Parliament approves position on Green Claims

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By Kate Adams - Senior European Policy Advisor. 

On 22 March 2023, the European Commission published its highly anticipated proposal for a Directive on Substantiation and Communication of Explicit Environmental Claims (Green Claims Directive). Designed to protect consumers from green washing, the legislation would require companies to back up their green claims with credible, scientific evidence.

March 2024 Update 

In March 2024, the European Parliament adopted its position on the file with 467 votes in favour, 65 against and 74 abstentions.

The Parliament wants claims and evidence to be assessed within 30 days, but micro-enterprises will be exempt from the new rules. Claims based only on carbon offsetting will be banned. Companies could, however, use offsetting if they have already reduced their emissions as much as possible and use offsets for residual emissions only. Offsets must be certified, for example under the Carbon Removals Certification Framework. The Parliament position also allows green claims on products containing hazardous substances should remain possible, but this should be reviewed in the future. 

Any new environmental labelling scheme in a third country used on the Union market must be rubber-stamped by the Commission. This means that any UK agriculture products on the single-market containing a 'green label' must have pre-approval.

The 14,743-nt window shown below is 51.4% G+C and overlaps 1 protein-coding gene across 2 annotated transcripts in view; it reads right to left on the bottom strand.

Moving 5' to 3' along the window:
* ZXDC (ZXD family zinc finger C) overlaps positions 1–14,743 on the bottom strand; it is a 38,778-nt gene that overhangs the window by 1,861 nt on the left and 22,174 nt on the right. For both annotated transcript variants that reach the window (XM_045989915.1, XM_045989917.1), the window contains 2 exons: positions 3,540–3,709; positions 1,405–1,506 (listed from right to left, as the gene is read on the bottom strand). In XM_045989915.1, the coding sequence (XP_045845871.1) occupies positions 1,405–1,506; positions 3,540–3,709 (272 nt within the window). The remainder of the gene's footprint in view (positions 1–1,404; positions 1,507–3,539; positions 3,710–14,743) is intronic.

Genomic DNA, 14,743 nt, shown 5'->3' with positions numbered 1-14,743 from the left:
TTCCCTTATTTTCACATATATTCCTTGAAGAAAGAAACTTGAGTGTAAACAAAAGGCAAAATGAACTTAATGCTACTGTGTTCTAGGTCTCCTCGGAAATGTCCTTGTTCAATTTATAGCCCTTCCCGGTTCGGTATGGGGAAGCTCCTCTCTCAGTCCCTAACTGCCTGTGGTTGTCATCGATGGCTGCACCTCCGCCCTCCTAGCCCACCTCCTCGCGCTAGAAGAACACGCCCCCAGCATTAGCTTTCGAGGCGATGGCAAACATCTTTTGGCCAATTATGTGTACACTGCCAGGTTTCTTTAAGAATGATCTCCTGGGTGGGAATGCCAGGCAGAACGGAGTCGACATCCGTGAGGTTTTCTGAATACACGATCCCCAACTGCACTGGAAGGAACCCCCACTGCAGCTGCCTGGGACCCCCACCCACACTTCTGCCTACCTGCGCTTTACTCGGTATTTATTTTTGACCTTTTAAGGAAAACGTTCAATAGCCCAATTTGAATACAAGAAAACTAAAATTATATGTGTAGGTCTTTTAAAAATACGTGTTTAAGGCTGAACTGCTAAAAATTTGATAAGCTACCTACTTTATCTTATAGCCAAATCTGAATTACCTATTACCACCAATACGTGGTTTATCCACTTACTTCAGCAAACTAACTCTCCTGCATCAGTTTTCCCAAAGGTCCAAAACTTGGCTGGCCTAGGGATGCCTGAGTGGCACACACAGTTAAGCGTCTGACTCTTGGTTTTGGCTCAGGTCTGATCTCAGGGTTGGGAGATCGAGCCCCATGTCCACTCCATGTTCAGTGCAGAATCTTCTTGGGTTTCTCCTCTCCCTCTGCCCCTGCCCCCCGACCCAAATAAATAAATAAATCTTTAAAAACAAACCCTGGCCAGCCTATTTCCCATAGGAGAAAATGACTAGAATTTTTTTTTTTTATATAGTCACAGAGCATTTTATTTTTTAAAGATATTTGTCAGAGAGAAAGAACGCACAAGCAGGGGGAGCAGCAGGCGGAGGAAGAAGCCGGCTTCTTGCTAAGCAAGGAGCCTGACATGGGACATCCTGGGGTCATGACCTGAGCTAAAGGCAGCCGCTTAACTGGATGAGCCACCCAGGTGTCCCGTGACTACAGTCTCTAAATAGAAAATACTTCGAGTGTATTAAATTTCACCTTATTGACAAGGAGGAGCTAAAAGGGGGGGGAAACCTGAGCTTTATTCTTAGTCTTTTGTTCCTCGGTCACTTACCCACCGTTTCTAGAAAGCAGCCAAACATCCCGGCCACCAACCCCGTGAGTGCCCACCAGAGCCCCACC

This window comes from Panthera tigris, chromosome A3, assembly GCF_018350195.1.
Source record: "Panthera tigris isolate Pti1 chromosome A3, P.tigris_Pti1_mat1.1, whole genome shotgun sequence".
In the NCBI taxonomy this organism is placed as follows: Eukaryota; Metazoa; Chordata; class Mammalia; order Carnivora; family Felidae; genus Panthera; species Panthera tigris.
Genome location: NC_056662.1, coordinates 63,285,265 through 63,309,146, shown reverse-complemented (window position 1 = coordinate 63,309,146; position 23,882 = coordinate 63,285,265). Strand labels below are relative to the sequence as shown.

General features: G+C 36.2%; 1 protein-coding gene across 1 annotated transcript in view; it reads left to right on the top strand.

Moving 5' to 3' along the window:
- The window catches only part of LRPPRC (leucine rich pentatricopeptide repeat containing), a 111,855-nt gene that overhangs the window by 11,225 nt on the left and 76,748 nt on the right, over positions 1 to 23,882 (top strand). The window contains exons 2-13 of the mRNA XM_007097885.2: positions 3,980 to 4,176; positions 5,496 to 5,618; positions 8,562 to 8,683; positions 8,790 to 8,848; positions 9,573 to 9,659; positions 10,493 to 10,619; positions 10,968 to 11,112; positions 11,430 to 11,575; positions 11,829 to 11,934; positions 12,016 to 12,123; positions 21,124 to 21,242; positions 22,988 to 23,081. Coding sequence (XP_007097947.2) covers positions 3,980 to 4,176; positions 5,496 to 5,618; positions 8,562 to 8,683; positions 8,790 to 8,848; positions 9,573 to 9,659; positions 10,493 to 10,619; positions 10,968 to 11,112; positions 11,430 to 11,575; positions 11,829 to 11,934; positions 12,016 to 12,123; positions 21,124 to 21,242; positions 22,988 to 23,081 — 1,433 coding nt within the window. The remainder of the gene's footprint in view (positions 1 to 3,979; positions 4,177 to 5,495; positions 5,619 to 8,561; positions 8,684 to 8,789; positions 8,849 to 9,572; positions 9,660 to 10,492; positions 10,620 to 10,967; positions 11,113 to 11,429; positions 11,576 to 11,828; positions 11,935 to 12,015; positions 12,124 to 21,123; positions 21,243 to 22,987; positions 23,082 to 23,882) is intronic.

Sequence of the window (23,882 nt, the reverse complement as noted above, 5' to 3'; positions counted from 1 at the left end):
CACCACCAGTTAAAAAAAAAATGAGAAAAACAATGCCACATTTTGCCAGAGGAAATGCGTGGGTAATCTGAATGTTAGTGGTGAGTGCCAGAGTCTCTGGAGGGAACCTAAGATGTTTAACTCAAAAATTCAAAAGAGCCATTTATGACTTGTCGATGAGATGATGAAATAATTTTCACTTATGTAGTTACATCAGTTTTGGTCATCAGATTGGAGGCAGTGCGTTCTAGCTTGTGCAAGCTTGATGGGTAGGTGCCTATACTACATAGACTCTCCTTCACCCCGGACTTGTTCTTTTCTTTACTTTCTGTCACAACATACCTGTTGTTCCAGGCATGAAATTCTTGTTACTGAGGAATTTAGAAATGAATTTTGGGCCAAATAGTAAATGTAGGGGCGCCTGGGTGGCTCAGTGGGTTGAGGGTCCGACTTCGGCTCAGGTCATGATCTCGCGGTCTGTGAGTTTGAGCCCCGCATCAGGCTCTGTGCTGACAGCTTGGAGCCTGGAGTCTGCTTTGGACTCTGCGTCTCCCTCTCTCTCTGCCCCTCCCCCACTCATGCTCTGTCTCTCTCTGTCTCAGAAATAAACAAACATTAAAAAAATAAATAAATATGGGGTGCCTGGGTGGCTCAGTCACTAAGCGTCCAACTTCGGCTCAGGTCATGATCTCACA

The Council is still working to the General Approach, with discussions taking place at a technical level. The next meeting is anticipated to take place in March. Once the Council has adopted its General Approach, trialogue negotiations will begin. However, with the EU elections taking place in June, it is unlikely that much progress will be made. 

Aimed at thwarting greenwashing, the proposals have been made in attempt to prevent companies from making unsubstantiated environmental claims. And with over 200 environmental labels in circulation in the EU – half of which are reportedly vague, misleading, or unfounded – the proposal has been eagerly anticipated by green campaigners across the Union. They hope the new rules would help drive the transition to a just, sustainable, circular economy.

The Directive would apply to voluntary environmental claims made by traders about products or traders in business-to-consumer commercial practices, including agriculture products. The Directive would set minimum requirements on the substantiation and communication of green claims. Put simply, any environmental labels on a product would have to be justified.


A leaked version of the proposal showed that the Commission originally planned to use the Product Environment Footprint (PEF) or Organisational Environment Footprint (OEF) to substantiate green claims – both of which are lifecycle assessments.

However, the Commission has not prescribed a single method of calculation, citing that the PEF/OEF methods do not consider all potential impacts on the environment. For example, the method does not cover farm level biodiversity or farming practice. Rather than stipulating a single methodology, the Directive allows flexibility in methodology but defines minimum criteria for substantiating a claim. This includes: